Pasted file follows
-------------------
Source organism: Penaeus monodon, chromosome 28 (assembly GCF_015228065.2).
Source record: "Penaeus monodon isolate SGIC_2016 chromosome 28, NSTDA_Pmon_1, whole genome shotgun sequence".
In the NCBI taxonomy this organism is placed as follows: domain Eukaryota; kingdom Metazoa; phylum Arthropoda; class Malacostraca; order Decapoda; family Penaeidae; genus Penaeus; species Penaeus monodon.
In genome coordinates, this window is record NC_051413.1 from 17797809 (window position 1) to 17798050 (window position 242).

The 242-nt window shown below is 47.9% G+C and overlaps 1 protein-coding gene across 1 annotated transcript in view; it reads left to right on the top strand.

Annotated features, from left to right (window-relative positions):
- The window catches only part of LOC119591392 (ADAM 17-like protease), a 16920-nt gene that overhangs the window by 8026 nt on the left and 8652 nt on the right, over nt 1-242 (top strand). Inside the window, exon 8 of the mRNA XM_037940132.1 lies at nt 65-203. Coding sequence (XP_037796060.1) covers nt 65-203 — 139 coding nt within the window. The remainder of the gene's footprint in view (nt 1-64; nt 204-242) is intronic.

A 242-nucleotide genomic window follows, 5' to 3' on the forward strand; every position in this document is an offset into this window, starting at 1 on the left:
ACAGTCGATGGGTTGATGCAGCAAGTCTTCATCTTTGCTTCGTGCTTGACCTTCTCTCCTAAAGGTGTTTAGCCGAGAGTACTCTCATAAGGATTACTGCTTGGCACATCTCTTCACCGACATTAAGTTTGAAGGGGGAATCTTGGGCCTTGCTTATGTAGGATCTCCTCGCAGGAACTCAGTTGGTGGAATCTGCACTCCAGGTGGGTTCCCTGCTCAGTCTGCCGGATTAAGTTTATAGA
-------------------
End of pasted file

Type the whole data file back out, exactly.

Source organism: Penaeus monodon, chromosome 28 (assembly GCF_015228065.2).
Source record: "Penaeus monodon isolate SGIC_2016 chromosome 28, NSTDA_Pmon_1, whole genome shotgun sequence".
In the NCBI taxonomy this organism is placed as follows: domain Eukaryota; kingdom Metazoa; phylum Arthropoda; class Malacostraca; order Decapoda; family Penaeidae; genus Penaeus; species Penaeus monodon.
In genome coordinates, this window is record NC_051413.1 from 17797809 (window position 1) to 17798050 (window position 242).

The 242-nt window shown below is 47.9% G+C and overlaps 1 protein-coding gene across 1 annotated transcript in view; it reads left to right on the top strand.

Annotated features, from left to right (window-relative positions):
- The window catches only part of LOC119591392 (ADAM 17-like protease), a 16920-nt gene that overhangs the window by 8026 nt on the left and 8652 nt on the right, over nt 1-242 (top strand). Inside the window, exon 8 of the mRNA XM_037940132.1 lies at nt 65-203. Coding sequence (XP_037796060.1) covers nt 65-203 — 139 coding nt within the window. The remainder of the gene's footprint in view (nt 1-64; nt 204-242) is intronic.

A 242-nucleotide genomic window follows, 5' to 3' on the forward strand; every position in this document is an offset into this window, starting at 1 on the left:
ACAGTCGATGGGTTGATGCAGCAAGTCTTCATCTTTGCTTCGTGCTTGACCTTCTCTCCTAAAGGTGTTTAGCCGAGAGTACTCTCATAAGGATTACTGCTTGGCACATCTCTTCACCGACATTAAGTTTGAAGGGGGAATCTTGGGCCTTGCTTATGTAGGATCTCCTCGCAGGAACTCAGTTGGTGGAATCTGCACTCCAGGTGGGTTCCCTGCTCAGTCTGCCGGATTAAGTTTATAGA